Saturday, September 5, 2009

Disney World ... Western Style

I can't really say too much about Tombstone. I just didn't find it that thrilling. It was like being at Disney's version of the Wild Wild West. Here's a play by play:

Ghost Tour

We took a tour with Josh Hawley of Tombstone Ghost Hunters. Here's a pic of him with friend from the other side. Actually, Josh says there's no guarantee you'll see a ghost on the tour. The point is debunking myths and filling you in on Tombstone's history. Sadly, it starts pouring as we begin to head out -- and the tour is outside. The metal roof we stop under for our first "lesson" is metal, making it virtually impossible to hear with the pounding rain. It seems like an off night -- from people walking through the middle of the tour and talking to our guide, to lots of traffic. This weekend is the annual gunslingers convention, and that means more people out an about. If I were a ghost, this is the weekend I would choose to take a vacation. It may be that we're just tired, or that many of the people on the tour are really in to the paranormal side of this. I was looking for more of a history lesson, and was grateful for the story about John Heath. THAT was worth the $7 we paid for the tour.

Bootleg Cemetery

For a nominal $2 donation, this is a total MUST. When we walk up to the building where you pay and enter the cemetery, I notice these plastic bags with water in them nailed to either side of the door. I ask the proprietor the purpose. He says it's holy water, that the city makes him put it up to keep the spirits in the cemetery. Given that we just went on a ghost tour last night, and that Josh said he's actually recorded plenty of "activity" in town, I'd say it's not working. The twinkle in his eyes tells me he's fooling me, so I call him on it. It's fly repellent. Each bag has a penny in it, and something about the shininess makes the flies stay away. They give us a great guide that talks about the people buried there and a little history about them and how they met their ultimate demise.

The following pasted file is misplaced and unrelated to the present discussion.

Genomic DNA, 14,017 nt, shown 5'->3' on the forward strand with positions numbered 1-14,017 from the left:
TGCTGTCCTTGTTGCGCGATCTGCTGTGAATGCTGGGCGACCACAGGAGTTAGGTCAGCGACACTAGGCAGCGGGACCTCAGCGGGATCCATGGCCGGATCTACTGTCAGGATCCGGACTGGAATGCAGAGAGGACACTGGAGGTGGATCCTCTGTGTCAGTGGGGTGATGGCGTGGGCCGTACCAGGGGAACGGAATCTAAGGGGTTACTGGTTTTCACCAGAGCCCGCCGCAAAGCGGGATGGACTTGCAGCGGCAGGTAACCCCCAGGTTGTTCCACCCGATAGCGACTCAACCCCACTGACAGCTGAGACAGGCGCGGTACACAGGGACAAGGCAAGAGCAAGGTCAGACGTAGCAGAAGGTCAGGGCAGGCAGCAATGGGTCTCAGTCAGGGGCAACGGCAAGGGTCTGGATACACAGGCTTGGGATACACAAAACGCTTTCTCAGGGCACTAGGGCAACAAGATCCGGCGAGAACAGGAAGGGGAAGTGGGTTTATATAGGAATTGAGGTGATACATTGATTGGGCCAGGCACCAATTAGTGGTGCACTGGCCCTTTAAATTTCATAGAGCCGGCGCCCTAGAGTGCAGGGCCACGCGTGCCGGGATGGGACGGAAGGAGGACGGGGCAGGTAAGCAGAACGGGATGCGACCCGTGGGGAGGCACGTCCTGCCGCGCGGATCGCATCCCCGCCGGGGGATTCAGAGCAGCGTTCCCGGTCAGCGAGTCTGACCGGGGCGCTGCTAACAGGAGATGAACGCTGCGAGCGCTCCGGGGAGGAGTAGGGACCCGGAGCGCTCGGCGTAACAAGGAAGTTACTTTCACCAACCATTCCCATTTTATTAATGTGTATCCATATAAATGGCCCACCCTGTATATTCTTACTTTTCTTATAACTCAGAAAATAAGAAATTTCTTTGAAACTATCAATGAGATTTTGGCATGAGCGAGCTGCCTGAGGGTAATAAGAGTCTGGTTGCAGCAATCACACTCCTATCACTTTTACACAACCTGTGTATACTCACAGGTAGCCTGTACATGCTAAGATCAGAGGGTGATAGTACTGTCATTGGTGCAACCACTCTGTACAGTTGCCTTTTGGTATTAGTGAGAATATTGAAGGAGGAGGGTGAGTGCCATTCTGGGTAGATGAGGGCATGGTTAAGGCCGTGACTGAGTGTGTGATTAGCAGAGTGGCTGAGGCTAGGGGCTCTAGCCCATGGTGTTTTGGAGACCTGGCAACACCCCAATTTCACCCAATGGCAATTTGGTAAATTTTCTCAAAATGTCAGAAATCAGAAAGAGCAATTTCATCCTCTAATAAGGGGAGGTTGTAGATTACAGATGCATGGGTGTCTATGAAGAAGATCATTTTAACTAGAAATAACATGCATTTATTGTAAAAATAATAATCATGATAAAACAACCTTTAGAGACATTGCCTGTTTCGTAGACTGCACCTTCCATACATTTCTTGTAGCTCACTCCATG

"The Town Too Tough to Die"

We stop by the Bird Cage theatre for a look back in time at the bird cages where shady ladies would 'entertain' cowboys and miners. I'd read the book "Soiled Doves" last year, which is about prostitution in the early West, so this was a really interesting stop for me. One of the rooms was supposedly used by Josephine Marcus, "Sadie Jo", who would later become Wyatt Earp's wife.

Next, we stroll through town a while, watching people dressed in the full regalia of the time period. Most are either working in the shops or in town for the gun fighter gathering. Speaking of ... let's head to the OK Corral for a gunfight.

One of the crews here for the convention get to
perform a skit, then there's a reenactment of
the infamous shootout at the OK Corral. Well, not actually AT -- near. It occurred at 3:00 pm on Wednesday, October 26th, 1881. Wyatt Earp, his brothers, and 'Doc' Holliday against the outlaws ... Frank McLaury, Tom McLaury, Billy Claiborne, Ike Clanton, and Billy Clanton. Thirty shots were fired in 30 seconds. The McLaurys and Billy Clanton were killed; Wyatt Earp's brothers and Doc Holliday were wounded.

When it boils down to it, the fight was political. The outlaws were cowboys ... criminals that didn't let the law stop them. They were rural Democrats from Texas involved in the cattle-trade. Earp and his crew represented the East -- Yankee Republican capitalists and businessmen. I thought this sign summed up how popular politics are in Tombstone:

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